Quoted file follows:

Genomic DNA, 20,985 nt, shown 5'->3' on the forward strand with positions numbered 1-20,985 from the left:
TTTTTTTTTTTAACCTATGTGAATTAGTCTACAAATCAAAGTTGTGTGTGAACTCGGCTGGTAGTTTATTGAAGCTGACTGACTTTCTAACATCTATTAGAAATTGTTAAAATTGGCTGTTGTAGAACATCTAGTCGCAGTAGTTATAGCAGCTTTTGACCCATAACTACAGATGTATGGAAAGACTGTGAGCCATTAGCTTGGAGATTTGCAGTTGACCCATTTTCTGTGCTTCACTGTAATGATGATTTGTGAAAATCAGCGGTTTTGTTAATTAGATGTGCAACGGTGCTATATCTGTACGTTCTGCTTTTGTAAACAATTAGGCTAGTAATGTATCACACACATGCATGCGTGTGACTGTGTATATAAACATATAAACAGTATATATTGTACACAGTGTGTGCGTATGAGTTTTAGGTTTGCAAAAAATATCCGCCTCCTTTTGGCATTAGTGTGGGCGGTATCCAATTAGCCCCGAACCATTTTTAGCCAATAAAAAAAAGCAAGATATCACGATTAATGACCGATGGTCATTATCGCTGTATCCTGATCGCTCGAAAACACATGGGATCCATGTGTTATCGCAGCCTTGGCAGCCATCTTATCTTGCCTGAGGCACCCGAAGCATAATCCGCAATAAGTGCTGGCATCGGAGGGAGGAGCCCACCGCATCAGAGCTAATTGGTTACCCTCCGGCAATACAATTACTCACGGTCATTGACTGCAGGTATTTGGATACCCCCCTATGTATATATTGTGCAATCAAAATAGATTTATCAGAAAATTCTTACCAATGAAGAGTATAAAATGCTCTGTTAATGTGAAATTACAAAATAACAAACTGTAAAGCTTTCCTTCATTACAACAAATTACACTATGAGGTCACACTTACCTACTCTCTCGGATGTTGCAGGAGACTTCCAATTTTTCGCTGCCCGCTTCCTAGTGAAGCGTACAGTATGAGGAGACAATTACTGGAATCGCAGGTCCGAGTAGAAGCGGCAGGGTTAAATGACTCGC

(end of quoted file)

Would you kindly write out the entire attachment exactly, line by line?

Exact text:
Genomic DNA, 20,985 nt, shown 5'->3' on the forward strand with positions numbered 1-20,985 from the left:
TTTTTTTTTTTAACCTATGTGAATTAGTCTACAAATCAAAGTTGTGTGTGAACTCGGCTGGTAGTTTATTGAAGCTGACTGACTTTCTAACATCTATTAGAAATTGTTAAAATTGGCTGTTGTAGAACATCTAGTCGCAGTAGTTATAGCAGCTTTTGACCCATAACTACAGATGTATGGAAAGACTGTGAGCCATTAGCTTGGAGATTTGCAGTTGACCCATTTTCTGTGCTTCACTGTAATGATGATTTGTGAAAATCAGCGGTTTTGTTAATTAGATGTGCAACGGTGCTATATCTGTACGTTCTGCTTTTGTAAACAATTAGGCTAGTAATGTATCACACACATGCATGCGTGTGACTGTGTATATAAACATATAAACAGTATATATTGTACACAGTGTGTGCGTATGAGTTTTAGGTTTGCAAAAAATATCCGCCTCCTTTTGGCATTAGTGTGGGCGGTATCCAATTAGCCCCGAACCATTTTTAGCCAATAAAAAAAAGCAAGATATCACGATTAATGACCGATGGTCATTATCGCTGTATCCTGATCGCTCGAAAACACATGGGATCCATGTGTTATCGCAGCCTTGGCAGCCATCTTATCTTGCCTGAGGCACCCGAAGCATAATCCGCAATAAGTGCTGGCATCGGAGGGAGGAGCCCACCGCATCAGAGCTAATTGGTTACCCTCCGGCAATACAATTACTCACGGTCATTGACTGCAGGTATTTGGATACCCCCCTATGTATATATTGTGCAATCAAAATAGATTTATCAGAAAATTCTTACCAATGAAGAGTATAAAATGCTCTGTTAATGTGAAATTACAAAATAACAAACTGTAAAGCTTTCCTTCATTACAACAAATTACACTATGAGGTCACACTTACCTACTCTCTCGGATGTTGCAGGAGACTTCCAATTTTTCGCTGCCCGCTTCCTAGTGAAGCGTACAGTATGAGGAGACAATTACTGGAATCGCAGGTCCGAGTAGAAGCGGCAGGGTTAAATGACTCGC